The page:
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Freedom
Prison Journalism Project
by Summer Breeze
2d ago
Freedom Hold fast to your freedom for if you let freedom go life is like a beautiful river that has lost its flow Freedom Hold fast to your freedom for if you let freedom die life is like a Boeing 747 that cannot fly Freedom Should be cherished each day for if you let it slip away life’s bright skies will turn dull and gray Freedom The post Freedom appeared first on Prison Journalism Project ..read more
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How I Survive in The Most Dangerous Prison in Colorado
Prison Journalism Project
by Robert Turner
5d ago
We were supposed to come out of our cells today.  It would have been only my third time leaving my cell to spend time in my prison unit’s common area, and I’ve been here for three months. I didn’t even bother to gather my things to come out; I knew what would happen. The only people who had left their cells today were two gentlemen housed on the tier below me, and they got in a fight with each other.  Naturally, the ensuing altercation meant we will be locked in our cells for another … well, there’s really no telling. A most violent place This is my second time being in Colorado Sta ..read more
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How Driving a Tractor Made Me Feel Human Again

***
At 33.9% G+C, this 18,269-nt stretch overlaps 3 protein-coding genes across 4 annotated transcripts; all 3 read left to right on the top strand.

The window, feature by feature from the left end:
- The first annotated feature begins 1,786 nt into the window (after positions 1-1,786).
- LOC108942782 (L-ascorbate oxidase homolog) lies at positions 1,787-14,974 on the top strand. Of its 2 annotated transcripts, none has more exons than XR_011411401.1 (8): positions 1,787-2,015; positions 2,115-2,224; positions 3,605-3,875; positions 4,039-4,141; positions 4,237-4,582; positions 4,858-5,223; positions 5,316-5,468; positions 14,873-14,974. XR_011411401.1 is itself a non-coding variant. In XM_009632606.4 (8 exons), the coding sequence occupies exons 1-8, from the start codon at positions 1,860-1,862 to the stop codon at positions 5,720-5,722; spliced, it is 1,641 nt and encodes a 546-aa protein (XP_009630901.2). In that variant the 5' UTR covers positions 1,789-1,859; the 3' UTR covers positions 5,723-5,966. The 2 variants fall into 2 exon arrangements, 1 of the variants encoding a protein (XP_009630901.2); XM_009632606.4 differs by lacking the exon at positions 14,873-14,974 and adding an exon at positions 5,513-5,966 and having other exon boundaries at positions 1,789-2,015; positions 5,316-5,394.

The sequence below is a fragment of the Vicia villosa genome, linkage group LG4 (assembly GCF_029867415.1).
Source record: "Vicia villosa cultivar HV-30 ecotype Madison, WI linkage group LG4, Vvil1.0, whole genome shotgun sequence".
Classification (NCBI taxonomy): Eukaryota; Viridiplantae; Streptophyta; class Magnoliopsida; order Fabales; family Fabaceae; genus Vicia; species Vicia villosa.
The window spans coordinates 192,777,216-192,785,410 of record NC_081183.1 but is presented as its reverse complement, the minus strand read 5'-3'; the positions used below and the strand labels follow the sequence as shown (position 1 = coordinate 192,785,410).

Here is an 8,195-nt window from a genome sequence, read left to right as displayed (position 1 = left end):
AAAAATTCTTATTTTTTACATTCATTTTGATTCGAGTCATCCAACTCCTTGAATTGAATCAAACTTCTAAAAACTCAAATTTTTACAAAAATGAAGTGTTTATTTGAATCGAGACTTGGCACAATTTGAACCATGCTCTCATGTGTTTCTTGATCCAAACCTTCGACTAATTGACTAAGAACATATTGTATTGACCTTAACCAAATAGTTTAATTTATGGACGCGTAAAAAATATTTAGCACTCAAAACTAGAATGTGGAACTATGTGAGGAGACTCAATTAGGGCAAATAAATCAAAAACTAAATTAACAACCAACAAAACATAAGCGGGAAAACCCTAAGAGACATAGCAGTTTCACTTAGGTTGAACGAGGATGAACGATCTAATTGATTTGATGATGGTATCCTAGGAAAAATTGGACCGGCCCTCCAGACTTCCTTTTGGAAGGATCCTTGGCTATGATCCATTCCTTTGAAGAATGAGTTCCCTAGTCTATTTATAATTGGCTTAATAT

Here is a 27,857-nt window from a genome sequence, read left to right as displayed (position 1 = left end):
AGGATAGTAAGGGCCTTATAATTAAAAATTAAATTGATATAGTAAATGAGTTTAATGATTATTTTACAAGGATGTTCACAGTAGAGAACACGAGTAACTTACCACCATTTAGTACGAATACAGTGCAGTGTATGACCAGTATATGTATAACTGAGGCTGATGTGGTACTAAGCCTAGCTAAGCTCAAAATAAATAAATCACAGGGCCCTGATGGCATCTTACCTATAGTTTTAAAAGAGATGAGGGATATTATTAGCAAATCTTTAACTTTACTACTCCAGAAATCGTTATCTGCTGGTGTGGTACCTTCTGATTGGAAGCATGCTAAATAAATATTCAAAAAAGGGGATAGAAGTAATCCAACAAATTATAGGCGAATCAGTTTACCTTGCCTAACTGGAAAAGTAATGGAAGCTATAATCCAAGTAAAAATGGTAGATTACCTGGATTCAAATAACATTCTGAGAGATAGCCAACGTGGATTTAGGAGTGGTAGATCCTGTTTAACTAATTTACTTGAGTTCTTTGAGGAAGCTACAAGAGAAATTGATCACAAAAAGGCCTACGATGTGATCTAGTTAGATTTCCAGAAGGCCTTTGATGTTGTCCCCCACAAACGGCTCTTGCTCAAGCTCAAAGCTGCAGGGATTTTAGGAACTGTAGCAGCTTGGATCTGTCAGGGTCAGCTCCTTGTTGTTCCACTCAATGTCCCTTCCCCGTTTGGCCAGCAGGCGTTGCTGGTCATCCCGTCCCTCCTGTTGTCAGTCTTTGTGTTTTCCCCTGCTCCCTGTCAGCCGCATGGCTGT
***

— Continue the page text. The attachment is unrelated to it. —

Prison Journalism Project
by Lexie Handlang
5d ago
I sat in the driver’s seat of the John Deere, holding the key and preparing to drive for the first time in nearly a decade. I felt a sense of normalcy I had not felt in years.  In the Missouri Department of Corrections there are many different jobs available for incarcerated folks. Most prisons, like the medium security one I’m in, do not require people to have a job, although some do. When an opening in the maintenance department presented itself at my prison, I could not pass it up. I inquired about the job opening. I interviewed for the position and was hired on the spot.  Having ..read more
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My Heart Is Wrapped in Concertina Wire
Prison Journalism Project
by K.C. Johnson
6d ago
Tears were running down my girl’s porcelain cheeks as she walked away. My heart was pounding so hard I feared it would betray my panic — and that I would do anything to keep her. I was losing my edge. I looked up from a rusty nail in the picnic table just in time to meet her hazel eyes. “You’re an ass,” she said quietly. Just a few weeks earlier, in the North Carolina prison where we both resided, I had told her I loved her. She was about to be released, but I had four years remaining on my sentence. She had said she would wait for me, and that she loved me too. I had ached for true love, and ..read more
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A Free Man for the First Time
Prison Journalism Project
by Sean "Sharif" Neal
6d ago
What does it take to get a second chance? If you’re serving life without parole, it takes nothing short of a miracle.  In 1996, 17-year-old Wajuba McDuffy was sentenced to life without the possibility of parole for a crime he maintains he did not commit. When federal and state laws banned such sentences for juvenile offenders, it saved his life. Born and raised in Compton, California, McDuffy grew up as the eldest of four children of a crack-addicted mother. They lived in the Ujima Village Housing Projects, where he was exposed to gangs, poverty and criminal activity at an early age.&nbs ..read more